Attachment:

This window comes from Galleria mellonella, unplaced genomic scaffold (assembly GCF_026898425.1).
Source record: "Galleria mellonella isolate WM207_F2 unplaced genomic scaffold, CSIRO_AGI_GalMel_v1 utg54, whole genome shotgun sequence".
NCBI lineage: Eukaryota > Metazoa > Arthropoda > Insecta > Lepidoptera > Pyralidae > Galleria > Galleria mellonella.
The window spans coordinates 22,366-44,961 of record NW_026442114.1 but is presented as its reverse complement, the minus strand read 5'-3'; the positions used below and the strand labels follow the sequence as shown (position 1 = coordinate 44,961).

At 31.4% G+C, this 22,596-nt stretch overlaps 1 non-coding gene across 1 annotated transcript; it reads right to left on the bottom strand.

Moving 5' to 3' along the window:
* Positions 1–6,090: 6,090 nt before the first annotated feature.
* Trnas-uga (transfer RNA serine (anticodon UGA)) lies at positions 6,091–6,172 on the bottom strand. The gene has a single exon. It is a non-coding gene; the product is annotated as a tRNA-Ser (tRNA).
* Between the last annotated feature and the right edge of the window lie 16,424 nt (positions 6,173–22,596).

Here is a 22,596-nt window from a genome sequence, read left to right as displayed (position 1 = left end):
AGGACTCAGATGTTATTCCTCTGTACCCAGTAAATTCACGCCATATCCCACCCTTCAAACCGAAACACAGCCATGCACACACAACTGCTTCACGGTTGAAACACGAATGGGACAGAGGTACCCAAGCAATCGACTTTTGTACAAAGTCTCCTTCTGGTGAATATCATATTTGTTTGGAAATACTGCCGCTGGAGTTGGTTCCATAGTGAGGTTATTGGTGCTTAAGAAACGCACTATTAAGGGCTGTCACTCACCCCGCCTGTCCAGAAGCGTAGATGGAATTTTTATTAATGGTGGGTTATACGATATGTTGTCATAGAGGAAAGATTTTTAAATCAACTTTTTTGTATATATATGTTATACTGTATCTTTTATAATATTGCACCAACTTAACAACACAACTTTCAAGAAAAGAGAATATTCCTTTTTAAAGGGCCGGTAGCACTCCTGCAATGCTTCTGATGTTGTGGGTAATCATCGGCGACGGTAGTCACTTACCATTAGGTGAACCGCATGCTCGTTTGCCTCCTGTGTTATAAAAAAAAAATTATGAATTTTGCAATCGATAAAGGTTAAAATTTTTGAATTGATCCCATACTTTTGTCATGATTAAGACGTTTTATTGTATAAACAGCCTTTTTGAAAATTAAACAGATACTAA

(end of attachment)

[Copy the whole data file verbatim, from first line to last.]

This window comes from Galleria mellonella, unplaced genomic scaffold (assembly GCF_026898425.1).
Source record: "Galleria mellonella isolate WM207_F2 unplaced genomic scaffold, CSIRO_AGI_GalMel_v1 utg54, whole genome shotgun sequence".
NCBI lineage: Eukaryota > Metazoa > Arthropoda > Insecta > Lepidoptera > Pyralidae > Galleria > Galleria mellonella.
The window spans coordinates 22,366-44,961 of record NW_026442114.1 but is presented as its reverse complement, the minus strand read 5'-3'; the positions used below and the strand labels follow the sequence as shown (position 1 = coordinate 44,961).

At 31.4% G+C, this 22,596-nt stretch overlaps 1 non-coding gene across 1 annotated transcript; it reads right to left on the bottom strand.

Moving 5' to 3' along the window:
* Positions 1–6,090: 6,090 nt before the first annotated feature.
* Trnas-uga (transfer RNA serine (anticodon UGA)) lies at positions 6,091–6,172 on the bottom strand. The gene has a single exon. It is a non-coding gene; the product is annotated as a tRNA-Ser (tRNA).
* Between the last annotated feature and the right edge of the window lie 16,424 nt (positions 6,173–22,596).

Here is a 22,596-nt window from a genome sequence, read left to right as displayed (position 1 = left end):
AGGACTCAGATGTTATTCCTCTGTACCCAGTAAATTCACGCCATATCCCACCCTTCAAACCGAAACACAGCCATGCACACACAACTGCTTCACGGTTGAAACACGAATGGGACAGAGGTACCCAAGCAATCGACTTTTGTACAAAGTCTCCTTCTGGTGAATATCATATTTGTTTGGAAATACTGCCGCTGGAGTTGGTTCCATAGTGAGGTTATTGGTGCTTAAGAAACGCACTATTAAGGGCTGTCACTCACCCCGCCTGTCCAGAAGCGTAGATGGAATTTTTATTAATGGTGGGTTATACGATATGTTGTCATAGAGGAAAGATTTTTAAATCAACTTTTTTGTATATATATGTTATACTGTATCTTTTATAATATTGCACCAACTTAACAACACAACTTTCAAGAAAAGAGAATATTCCTTTTTAAAGGGCCGGTAGCACTCCTGCAATGCTTCTGATGTTGTGGGTAATCATCGGCGACGGTAGTCACTTACCATTAGGTGAACCGCATGCTCGTTTGCCTCCTGTGTTATAAAAAAAAAATTATGAATTTTGCAATCGATAAAGGTTAAAATTTTTGAATTGATCCCATACTTTTGTCATGATTAAGACGTTTTATTGTATAAACAGCCTTTTTGAAAATTAAACAGATACTAA